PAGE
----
En el día 172 estuve en el Instituto Técnico Marco Fidel Suárez (ITMFS), una escuela del sector público en Manizales. Los niños de acá son parecidos a los del Colegio San Agustín. Tienen un historial muy simple en donde la pobreza es excesiva y algunas veces, la mejor parte del día es el tiempo que están en la escuela. “Algunas veces la única comida que tienen es la que comen aquí” dice Sandra, la docente de inglés.

El coro bilingüe lo integran los alumnos que asisten a clase con Sandra. Después de haber terminado el ensayo con los estudiantes, me quedo con Sandra para hablar un poco y encuentro a quien darle mis 20,000 pesos.

Sandra, siendo docente durante 13 años, nunca imaginó que estaría enseñando en una escuela como el ITMFS. “Fui docente  a nivel universitario” y antes había trabajado como traductora e intérprete para el Embajador de la India. “No sé cómo sucedió pero de un momento a otro terminé enseñando aquí y estoy feliz de hacerlo.”

Students at ITMFS (Photo: Reed)

En Colombia los barrios se clasifican en categorías socio-económicas llamadas estratos. El estrato más rico es el seis y el más pobre es el cero. Los estudiantes de esta escuela provienen de estratos cero y uno. Para mí el concepto no era familiar, es decir, identificar a las personas rápidamente sólo con base en el lugar donde viven; pero aquí en Colombia es algo demasiado común. De hecho, muchos de los estudiantes que conocí, me preguntaron a qué estrato pertenecía. Una pregunta que no supe cómo responder, pero comparativamente hablando, de seguro mucho más alto.

Sandra es apasionada con respecto a su trabajo, habla en inglés todo el tiempo y espera que sus estudiantes hagan su mayor esfuerzo. Muchos de los estudiantes son afortunados al conocer algunas palabras en inglés. Se espera que aprendiendo las canciones que les enseñamos, los estudiantes hagan una conexión y aprendan más rápidamente. Había una estudiante en el ensayo del coro, quien estaba muy avanzada con respecto a los otros; creo que tiene una extraordinaria habilidad innata para los idiomas. Con el tono de voz de una madre orgullosa Sandra mueve su cabeza y dice: “Sí, es muy buena para el inglés”.

Aprendí que no sólo el inglés es lo que apasiona a Sandra. Aparece una madre orgullosa quien saca su teléfono celular, busca por un momento y me muestra una foto: ¨Tengo el bebé más especial: Juan Felipe.” Tiene tres años y se ve muy feliz en las fotos.

Grabé un corto video (encima)  en donde aparece el ensayo del coro y Sandra explicando qué va a hacer con los $10 y por qué. Está en inglés. Disfrútenlo.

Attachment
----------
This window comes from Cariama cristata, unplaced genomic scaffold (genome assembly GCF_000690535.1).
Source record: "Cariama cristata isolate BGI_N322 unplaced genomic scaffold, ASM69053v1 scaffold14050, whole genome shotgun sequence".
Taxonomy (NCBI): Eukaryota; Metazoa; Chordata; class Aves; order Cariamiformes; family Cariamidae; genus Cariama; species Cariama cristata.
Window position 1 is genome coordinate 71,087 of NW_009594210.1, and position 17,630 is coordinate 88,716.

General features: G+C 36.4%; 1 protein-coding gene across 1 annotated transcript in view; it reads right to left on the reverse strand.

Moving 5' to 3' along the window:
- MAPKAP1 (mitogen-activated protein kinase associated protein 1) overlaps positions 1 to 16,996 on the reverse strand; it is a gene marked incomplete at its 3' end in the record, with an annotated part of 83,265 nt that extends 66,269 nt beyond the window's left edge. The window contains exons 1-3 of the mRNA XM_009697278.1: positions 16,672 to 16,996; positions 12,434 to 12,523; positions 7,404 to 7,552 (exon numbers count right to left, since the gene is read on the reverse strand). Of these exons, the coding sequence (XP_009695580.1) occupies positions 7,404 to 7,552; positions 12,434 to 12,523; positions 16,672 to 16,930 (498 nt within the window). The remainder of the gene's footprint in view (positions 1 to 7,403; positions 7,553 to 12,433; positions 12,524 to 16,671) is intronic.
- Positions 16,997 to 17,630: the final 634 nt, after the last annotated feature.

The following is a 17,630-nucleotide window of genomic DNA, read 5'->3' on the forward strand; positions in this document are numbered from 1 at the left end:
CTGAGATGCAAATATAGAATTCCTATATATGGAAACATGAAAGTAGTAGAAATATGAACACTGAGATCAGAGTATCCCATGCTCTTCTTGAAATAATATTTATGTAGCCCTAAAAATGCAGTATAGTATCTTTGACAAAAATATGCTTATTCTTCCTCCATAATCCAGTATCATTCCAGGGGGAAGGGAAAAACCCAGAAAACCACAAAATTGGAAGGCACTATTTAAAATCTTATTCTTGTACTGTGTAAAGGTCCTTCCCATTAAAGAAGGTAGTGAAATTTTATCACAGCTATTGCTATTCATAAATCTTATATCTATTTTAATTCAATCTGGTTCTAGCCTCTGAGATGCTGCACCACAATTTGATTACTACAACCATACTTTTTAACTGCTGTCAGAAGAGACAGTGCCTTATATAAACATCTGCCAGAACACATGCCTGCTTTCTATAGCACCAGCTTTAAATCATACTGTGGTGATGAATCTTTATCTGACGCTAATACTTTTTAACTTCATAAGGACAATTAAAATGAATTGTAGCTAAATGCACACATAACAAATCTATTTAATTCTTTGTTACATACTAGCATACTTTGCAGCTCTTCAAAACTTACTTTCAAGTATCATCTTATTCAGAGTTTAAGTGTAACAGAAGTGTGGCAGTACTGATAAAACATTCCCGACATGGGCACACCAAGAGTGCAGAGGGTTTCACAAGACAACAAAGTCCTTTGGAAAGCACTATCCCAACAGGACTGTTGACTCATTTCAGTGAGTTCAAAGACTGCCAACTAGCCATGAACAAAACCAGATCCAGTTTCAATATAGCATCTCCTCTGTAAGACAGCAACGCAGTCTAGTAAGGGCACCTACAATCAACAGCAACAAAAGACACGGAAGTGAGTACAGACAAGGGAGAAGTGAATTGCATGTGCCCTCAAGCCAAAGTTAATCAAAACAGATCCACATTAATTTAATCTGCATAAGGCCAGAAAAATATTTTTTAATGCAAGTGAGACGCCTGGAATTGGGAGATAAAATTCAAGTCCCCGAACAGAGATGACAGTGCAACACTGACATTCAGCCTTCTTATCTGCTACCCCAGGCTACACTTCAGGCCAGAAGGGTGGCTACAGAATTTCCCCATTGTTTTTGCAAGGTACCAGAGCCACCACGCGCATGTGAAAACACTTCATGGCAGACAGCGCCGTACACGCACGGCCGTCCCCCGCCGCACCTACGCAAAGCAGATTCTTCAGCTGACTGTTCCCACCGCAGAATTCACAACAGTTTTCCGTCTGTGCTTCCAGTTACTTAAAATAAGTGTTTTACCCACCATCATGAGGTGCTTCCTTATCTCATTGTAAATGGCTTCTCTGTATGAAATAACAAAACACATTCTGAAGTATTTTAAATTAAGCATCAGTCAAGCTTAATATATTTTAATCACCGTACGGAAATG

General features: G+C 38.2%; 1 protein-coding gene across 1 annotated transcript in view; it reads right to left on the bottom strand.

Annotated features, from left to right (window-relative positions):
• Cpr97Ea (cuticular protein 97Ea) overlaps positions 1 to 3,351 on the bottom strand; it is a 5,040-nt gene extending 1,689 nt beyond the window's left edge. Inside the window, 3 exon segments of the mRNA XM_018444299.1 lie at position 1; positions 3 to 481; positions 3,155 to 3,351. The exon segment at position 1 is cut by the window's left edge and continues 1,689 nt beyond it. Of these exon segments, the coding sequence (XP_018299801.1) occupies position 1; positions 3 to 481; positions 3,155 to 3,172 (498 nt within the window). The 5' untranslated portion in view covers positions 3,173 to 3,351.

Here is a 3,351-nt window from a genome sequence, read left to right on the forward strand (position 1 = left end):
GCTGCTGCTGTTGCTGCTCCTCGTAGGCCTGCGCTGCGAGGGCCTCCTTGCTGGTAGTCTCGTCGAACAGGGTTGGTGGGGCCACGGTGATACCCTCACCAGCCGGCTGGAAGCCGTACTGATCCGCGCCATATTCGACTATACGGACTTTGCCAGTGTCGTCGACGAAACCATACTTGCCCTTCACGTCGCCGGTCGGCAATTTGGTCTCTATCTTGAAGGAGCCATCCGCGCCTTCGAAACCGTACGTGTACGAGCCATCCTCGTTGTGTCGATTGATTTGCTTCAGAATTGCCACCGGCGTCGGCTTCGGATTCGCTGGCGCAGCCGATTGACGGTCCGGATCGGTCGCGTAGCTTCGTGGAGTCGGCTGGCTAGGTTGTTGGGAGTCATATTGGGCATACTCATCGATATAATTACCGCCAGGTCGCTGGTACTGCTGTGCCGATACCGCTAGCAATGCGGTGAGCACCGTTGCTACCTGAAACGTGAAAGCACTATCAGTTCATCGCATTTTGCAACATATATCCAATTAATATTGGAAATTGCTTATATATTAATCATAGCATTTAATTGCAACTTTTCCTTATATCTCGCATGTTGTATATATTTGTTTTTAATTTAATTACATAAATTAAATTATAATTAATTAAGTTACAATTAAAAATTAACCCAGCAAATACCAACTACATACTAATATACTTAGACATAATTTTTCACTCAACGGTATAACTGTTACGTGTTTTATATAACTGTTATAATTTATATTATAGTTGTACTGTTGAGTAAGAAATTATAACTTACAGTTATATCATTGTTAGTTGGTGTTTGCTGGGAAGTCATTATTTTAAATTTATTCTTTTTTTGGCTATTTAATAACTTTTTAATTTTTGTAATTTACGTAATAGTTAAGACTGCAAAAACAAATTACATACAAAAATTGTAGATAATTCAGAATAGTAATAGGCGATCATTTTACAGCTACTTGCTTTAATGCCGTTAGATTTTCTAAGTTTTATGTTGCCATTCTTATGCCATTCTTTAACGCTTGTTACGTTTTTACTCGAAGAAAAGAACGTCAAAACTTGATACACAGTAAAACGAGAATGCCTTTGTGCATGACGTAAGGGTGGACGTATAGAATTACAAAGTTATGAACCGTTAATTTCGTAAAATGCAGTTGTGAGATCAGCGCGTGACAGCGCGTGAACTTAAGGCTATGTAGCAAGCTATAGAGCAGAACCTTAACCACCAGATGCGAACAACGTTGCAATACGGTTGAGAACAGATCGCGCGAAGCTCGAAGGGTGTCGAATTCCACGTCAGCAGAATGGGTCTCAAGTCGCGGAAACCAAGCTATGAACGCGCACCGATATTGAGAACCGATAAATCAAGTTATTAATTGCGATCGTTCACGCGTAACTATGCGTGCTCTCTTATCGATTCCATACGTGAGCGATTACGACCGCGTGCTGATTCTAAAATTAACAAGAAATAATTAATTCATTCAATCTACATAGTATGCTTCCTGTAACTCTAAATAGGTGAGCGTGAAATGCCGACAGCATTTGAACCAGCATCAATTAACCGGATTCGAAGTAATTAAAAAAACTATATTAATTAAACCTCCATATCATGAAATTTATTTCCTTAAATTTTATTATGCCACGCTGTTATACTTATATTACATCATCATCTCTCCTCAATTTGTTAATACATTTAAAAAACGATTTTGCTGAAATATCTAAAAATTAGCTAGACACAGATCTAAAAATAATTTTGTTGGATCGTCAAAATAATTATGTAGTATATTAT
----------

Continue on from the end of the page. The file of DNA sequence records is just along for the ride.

Este blog fue traducido generosamente por Sandra Toro en Manizales, Colombia.

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Meghan with Chief (Photo: Reed)

Last Friday I went for a walk around DC with Ruben, the dog that I have been taking care of while my friends Chris and Karrin are traveling.  I thought I would let Ruben help me pick the recipient of the day.  We walked around for a while and made our way over to Dupont Circle.  He spotted another dog and started to lunge forward toward Chief, his new canine buddy.

Chief’s owner Meghan accepted the $10 on their behalf.  Meghan is from Philadelphia and splits her time between the City of Brotherly Love and the Nation’s Capital where she is working toward her masters’ degree at Johns Hopkins School of International Studies (SAIS) where she is focusing on International Public Health.  Coincidentally through the Year of Giving I have met four or five people who are studying or recent graduates in this field.

Meghan was taking a much needed break from writing her remaining three papers and studying for her last exam.  Despite being in the eye of the storm, she seemed rather relaxed.  Perhaps that is because she is graduating in two weeks and will be done with all of her studies.  As we get close to those momentous occasions our brains seem to somehow remind ourselves that we only have to suffer a little bit more before things improve.

With no job lined up after graduation, Meghan’s life after school is up in the air right now.  She has decided what area she wants to work in though.  Meghan is passionate about maternal health, particularly the areas of child survival and vaccinations.

As the 27-year-old finishes her school and internship at UNICEF, she would love to find a job in Philadelphia or possibly Baltimore.  If you know of any positions in Public Health in or around Philadelphia, please leave a comment here or send me a note and I will forward that to Meghan.